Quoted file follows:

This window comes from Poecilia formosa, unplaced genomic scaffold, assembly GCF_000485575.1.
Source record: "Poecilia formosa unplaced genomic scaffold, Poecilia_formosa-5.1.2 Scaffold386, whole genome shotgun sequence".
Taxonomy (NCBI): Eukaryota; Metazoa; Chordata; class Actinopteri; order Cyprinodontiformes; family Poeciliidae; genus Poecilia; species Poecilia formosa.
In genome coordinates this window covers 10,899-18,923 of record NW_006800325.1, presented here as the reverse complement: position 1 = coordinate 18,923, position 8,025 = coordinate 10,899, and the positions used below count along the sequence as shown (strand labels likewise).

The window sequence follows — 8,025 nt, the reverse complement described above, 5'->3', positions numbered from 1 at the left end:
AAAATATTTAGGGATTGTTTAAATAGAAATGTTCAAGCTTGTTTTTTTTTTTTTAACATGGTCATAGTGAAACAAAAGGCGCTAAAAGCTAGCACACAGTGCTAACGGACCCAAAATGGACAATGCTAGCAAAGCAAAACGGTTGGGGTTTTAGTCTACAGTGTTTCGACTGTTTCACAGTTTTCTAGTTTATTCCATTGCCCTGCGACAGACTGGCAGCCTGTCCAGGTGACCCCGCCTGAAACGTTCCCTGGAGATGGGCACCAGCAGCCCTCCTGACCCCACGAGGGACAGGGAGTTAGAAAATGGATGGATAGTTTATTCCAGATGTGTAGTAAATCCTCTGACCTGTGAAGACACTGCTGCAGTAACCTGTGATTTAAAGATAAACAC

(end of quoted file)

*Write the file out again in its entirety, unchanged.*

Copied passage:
This window comes from Poecilia formosa, unplaced genomic scaffold, assembly GCF_000485575.1.
Source record: "Poecilia formosa unplaced genomic scaffold, Poecilia_formosa-5.1.2 Scaffold386, whole genome shotgun sequence".
Taxonomy (NCBI): Eukaryota; Metazoa; Chordata; class Actinopteri; order Cyprinodontiformes; family Poeciliidae; genus Poecilia; species Poecilia formosa.
In genome coordinates this window covers 10,899-18,923 of record NW_006800325.1, presented here as the reverse complement: position 1 = coordinate 18,923, position 8,025 = coordinate 10,899, and the positions used below count along the sequence as shown (strand labels likewise).

The window sequence follows — 8,025 nt, the reverse complement described above, 5'->3', positions numbered from 1 at the left end:
AAAATATTTAGGGATTGTTTAAATAGAAATGTTCAAGCTTGTTTTTTTTTTTTTAACATGGTCATAGTGAAACAAAAGGCGCTAAAAGCTAGCACACAGTGCTAACGGACCCAAAATGGACAATGCTAGCAAAGCAAAACGGTTGGGGTTTTAGTCTACAGTGTTTCGACTGTTTCACAGTTTTCTAGTTTATTCCATTGCCCTGCGACAGACTGGCAGCCTGTCCAGGTGACCCCGCCTGAAACGTTCCCTGGAGATGGGCACCAGCAGCCCTCCTGACCCCACGAGGGACAGGGAGTTAGAAAATGGATGGATAGTTTATTCCAGATGTGTAGTAAATCCTCTGACCTGTGAAGACACTGCTGCAGTAACCTGTGATTTAAAGATAAACAC